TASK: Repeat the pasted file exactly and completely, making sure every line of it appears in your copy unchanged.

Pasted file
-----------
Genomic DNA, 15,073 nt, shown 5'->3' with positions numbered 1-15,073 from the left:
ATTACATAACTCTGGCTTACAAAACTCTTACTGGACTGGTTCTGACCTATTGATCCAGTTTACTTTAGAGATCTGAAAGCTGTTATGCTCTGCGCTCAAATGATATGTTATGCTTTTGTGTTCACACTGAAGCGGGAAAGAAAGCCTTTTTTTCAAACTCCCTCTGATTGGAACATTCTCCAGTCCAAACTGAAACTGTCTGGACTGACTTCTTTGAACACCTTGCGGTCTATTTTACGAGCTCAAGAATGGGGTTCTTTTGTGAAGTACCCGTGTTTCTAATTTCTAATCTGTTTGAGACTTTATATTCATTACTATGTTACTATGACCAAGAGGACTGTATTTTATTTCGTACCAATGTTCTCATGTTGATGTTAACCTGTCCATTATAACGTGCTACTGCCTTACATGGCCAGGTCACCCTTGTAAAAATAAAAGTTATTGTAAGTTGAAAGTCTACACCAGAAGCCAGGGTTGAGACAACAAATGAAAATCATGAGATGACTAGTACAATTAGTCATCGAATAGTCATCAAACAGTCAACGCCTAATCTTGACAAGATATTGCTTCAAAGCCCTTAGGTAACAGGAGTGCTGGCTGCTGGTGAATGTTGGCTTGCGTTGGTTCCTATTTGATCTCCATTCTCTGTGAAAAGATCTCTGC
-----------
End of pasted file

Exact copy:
Genomic DNA, 15,073 nt, shown 5'->3' with positions numbered 1-15,073 from the left:
ATTACATAACTCTGGCTTACAAAACTCTTACTGGACTGGTTCTGACCTATTGATCCAGTTTACTTTAGAGATCTGAAAGCTGTTATGCTCTGCGCTCAAATGATATGTTATGCTTTTGTGTTCACACTGAAGCGGGAAAGAAAGCCTTTTTTTCAAACTCCCTCTGATTGGAACATTCTCCAGTCCAAACTGAAACTGTCTGGACTGACTTCTTTGAACACCTTGCGGTCTATTTTACGAGCTCAAGAATGGGGTTCTTTTGTGAAGTACCCGTGTTTCTAATTTCTAATCTGTTTGAGACTTTATATTCATTACTATGTTACTATGACCAAGAGGACTGTATTTTATTTCGTACCAATGTTCTCATGTTGATGTTAACCTGTCCATTATAACGTGCTACTGCCTTACATGGCCAGGTCACCCTTGTAAAAATAAAAGTTATTGTAAGTTGAAAGTCTACACCAGAAGCCAGGGTTGAGACAACAAATGAAAATCATGAGATGACTAGTACAATTAGTCATCGAATAGTCATCAAACAGTCAACGCCTAATCTTGACAAGATATTGCTTCAAAGCCCTTAGGTAACAGGAGTGCTGGCTGCTGGTGAATGTTGGCTTGCGTTGGTTCCTATTTGATCTCCATTCTCTGTGAAAAGATCTCTGC